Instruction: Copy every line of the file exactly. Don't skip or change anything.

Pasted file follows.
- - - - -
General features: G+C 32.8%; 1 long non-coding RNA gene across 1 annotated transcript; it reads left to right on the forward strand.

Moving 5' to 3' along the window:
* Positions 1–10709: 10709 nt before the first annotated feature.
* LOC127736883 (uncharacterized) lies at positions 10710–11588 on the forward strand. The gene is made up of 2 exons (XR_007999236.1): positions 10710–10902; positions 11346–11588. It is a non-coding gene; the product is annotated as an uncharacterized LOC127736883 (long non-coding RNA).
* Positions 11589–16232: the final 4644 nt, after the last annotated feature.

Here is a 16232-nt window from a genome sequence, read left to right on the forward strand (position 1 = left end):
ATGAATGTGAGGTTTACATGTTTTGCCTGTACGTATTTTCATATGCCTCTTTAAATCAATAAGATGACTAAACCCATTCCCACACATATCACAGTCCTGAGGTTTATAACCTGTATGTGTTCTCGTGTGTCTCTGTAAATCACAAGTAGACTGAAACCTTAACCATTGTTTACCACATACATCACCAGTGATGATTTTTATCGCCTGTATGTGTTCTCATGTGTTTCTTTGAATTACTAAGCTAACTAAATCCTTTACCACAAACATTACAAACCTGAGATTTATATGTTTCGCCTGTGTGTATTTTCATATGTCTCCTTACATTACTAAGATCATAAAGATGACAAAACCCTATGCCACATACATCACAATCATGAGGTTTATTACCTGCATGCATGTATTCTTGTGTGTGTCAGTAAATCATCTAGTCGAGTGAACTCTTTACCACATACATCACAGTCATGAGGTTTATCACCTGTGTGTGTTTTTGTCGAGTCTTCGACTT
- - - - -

General features: G+C 32.8%; 1 long non-coding RNA gene across 1 annotated transcript; it reads left to right on the forward strand.

Moving 5' to 3' along the window:
* Positions 1–10709: 10709 nt before the first annotated feature.
* LOC127736883 (uncharacterized) lies at positions 10710–11588 on the forward strand. The gene is made up of 2 exons (XR_007999236.1): positions 10710–10902; positions 11346–11588. It is a non-coding gene; the product is annotated as an uncharacterized LOC127736883 (long non-coding RNA).
* Positions 11589–16232: the final 4644 nt, after the last annotated feature.

Here is a 16232-nt window from a genome sequence, read left to right on the forward strand (position 1 = left end):
ATGAATGTGAGGTTTACATGTTTTGCCTGTACGTATTTTCATATGCCTCTTTAAATCAATAAGATGACTAAACCCATTCCCACACATATCACAGTCCTGAGGTTTATAACCTGTATGTGTTCTCGTGTGTCTCTGTAAATCACAAGTAGACTGAAACCTTAACCATTGTTTACCACATACATCACCAGTGATGATTTTTATCGCCTGTATGTGTTCTCATGTGTTTCTTTGAATTACTAAGCTAACTAAATCCTTTACCACAAACATTACAAACCTGAGATTTATATGTTTCGCCTGTGTGTATTTTCATATGTCTCCTTACATTACTAAGATCATAAAGATGACAAAACCCTATGCCACATACATCACAATCATGAGGTTTATTACCTGCATGCATGTATTCTTGTGTGTGTCAGTAAATCATCTAGTCGAGTGAACTCTTTACCACATACATCACAGTCATGAGGTTTATCACCTGTGTGTGTTTTTGTCGAGTCTTCGACTT